This article originally appeared on Forbes.
The internet became a lifeline during the pandemic. Digital platforms helped facilitate daily activities—and commerce was no exception. Retailers, brands and hospitality operators pivoted online to engage and reach their customers.
Nearly 90% of professionals surveyed in November expect customers to judge their company based on their digital capabilities post-pandemic.
Source: Euromonitor International Voice of the Industry: Digital Survey
Companies need to understand tech-driven shifts now more than ever to better serve the widening pool of digital consumers. This year, Euromonitor International expects these five digital trends to redefine commerce.
Into the metaverse shop
Standing out in a crowded digital marketplace means turning the static online experience up a notch.
The promise of a better connected, more holistic virtual world known as the metaverse could further transform online shopping by creating immersive brand interactions and shopping engagements. In some ways, the metaverse is an extension of the virtual, augmented and mixed reality technologies in use today.
Innovative companies continue to integrate AR/VR technologies into their commerce experiences.
Euromonitor surveyed business professionals about their tech initiatives and results indicated that investments will first focus on brand engagement before more complex use cases like replicating a physical experience online or creating a virtual showroom.
Early adopters begin to set the stage in 2022, but all brands will likely need a metaverse strategy within a few years.
Delivery in minutes
Convenience has driven the evolution of delivery. Reducing delivery times will be key to sustain e-commerce growth.
In the last year, startups like Getir, Cajoo and Gopuff received a windfall of venture capital to support this objective. These players aspire to steer the next stage of development—delivery in as little as 10 minutes. To achieve this, they focus on localising operations and positioning products closer to the end-consumer before an order is placed.
This new business model makes product categories that had previously been somewhat insulated from the rising tide of e-commerce, such as food and beverage, easier and quicker to receive through online orders.
The results of this shift are already evident.
The percentage of digital consumers who bought groceries online increased from 48% in 2020 to 54% in 2021.
Source: Euromonitor International Voice of the Consumer: Digital Survey
Food and beverage saw one of the highest jumps in online purchases compared to other products. Emerging from the pandemic, ultrafast delivery will likely shape the next iteration of e-commerce, making impulse purchases more accessible online.
The e-commerce boom has put convenience and sustainability at odds.
Online orders have led to higher carbon emissions from the last mile with same-day deliveries further increasing emission-intensive air transport. Moreover, online deliveries from retailers and foodservice operators often come in single-use plastics and other non-recyclable materials.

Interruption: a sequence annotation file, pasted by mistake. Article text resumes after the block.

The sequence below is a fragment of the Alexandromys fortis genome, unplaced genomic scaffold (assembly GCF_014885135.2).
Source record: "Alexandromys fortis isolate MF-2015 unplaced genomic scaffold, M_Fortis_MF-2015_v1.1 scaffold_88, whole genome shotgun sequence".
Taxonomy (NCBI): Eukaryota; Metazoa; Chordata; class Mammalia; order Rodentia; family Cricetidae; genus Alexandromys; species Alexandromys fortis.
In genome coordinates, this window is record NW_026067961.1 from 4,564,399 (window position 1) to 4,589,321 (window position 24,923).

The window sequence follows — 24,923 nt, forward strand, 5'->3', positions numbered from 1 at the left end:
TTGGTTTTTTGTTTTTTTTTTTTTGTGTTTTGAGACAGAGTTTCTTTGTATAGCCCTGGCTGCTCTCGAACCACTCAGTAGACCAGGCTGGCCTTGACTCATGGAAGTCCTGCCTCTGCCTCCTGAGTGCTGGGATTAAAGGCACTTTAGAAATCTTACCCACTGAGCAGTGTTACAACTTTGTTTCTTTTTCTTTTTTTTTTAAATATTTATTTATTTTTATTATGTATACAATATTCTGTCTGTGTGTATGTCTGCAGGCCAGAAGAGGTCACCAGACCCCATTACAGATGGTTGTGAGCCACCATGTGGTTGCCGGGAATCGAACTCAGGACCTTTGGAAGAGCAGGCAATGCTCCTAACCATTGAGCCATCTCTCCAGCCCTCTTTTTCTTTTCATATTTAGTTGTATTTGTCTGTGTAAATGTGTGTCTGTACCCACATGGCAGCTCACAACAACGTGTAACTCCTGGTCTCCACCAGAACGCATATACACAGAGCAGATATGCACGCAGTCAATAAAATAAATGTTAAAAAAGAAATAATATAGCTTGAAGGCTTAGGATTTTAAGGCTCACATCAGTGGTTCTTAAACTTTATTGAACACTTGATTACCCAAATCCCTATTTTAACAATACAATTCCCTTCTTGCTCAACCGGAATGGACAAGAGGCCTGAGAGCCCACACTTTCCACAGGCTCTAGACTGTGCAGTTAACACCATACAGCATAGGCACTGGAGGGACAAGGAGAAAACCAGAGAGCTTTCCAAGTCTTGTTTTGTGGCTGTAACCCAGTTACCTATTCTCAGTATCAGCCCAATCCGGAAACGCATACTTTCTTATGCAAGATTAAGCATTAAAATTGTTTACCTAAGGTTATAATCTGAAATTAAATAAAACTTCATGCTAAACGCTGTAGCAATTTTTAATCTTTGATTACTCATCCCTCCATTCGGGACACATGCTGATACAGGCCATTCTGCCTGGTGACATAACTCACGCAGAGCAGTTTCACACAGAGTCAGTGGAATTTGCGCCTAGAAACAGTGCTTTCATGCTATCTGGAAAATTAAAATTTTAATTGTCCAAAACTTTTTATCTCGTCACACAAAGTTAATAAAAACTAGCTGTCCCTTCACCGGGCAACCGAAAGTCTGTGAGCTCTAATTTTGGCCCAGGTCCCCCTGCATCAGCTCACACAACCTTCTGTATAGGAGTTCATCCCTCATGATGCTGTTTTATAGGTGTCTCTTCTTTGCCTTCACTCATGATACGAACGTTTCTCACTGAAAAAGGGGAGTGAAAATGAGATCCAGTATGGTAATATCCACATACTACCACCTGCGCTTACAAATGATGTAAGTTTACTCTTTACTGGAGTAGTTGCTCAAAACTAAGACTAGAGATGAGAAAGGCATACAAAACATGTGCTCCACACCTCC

On top of that, e-commerce produces high rates of product returns, causing additional emissions and packaging waste. Against this backdrop, online players are under scrutiny to make products, packaging and deliveries more sustainable.
In 2021, 46% of digital consumers said climate change will impact their lives more in the next five years than it does now, up four percentage points from 2019.
Source: Euromonitor International Voice of the Consumer: Lifestyles Survey
And this movement is expected to accelerate on the back of the pandemic. With rapidly changing expectations and stricter regulation looming, a transition towards sustainable e-commerce appears inevitable.
Global supply chains are being pushed to the brink, and labor shortages are intensifying.
These factors have a ripple effect on expected delivery timeframes, which are becoming less reliable. As a result, more consumers are expected to “skip the ship” in favor of click-and-collect services, forcing retailers and foodservice operators to rethink their omnichannel strategies to keep up with this surging demand.
Alongside this evolving consumer mindset, operators realise that pickup serves their best interest more than home delivery. Lower costs are incurred in comparison. And click and collect is the only e-commerce fulfilment method that could help revive footfall.
Aggressively promoting these services, and even incentivising this behaviour with discounts or loyalty points, will be in operators' best interests. U.S. retailers like Walmart, Ulta, Sephora, Petco and Bed Bath & Beyond are ahead of the curve, offering pickup discounts in recent months.
The concept of loyalty is in flux—both what it means and how it is rewarded.
Consumers are more digitally savvy, leading to increased expectations. Fortunately, there is a greater volume and variety of data that companies can use to not only get more personal but also more predictive.
Creating an ecosystem that offers more than a singular product or service can help build loyalty and encourage consumers to share even more of their personal data.
Amazon and Alibaba are two best-known examples of companies that have diversified beyond their core offerings to create platforms that keep consumers coming back.
Ultimately, digital consumers respond to brands that can foster an intimate conversation by cultivating a store or website that seems specially designed just for them—or put another way, a segment of one. Companies also must shift from reactive to real-time, and even predictive, customer strategies.
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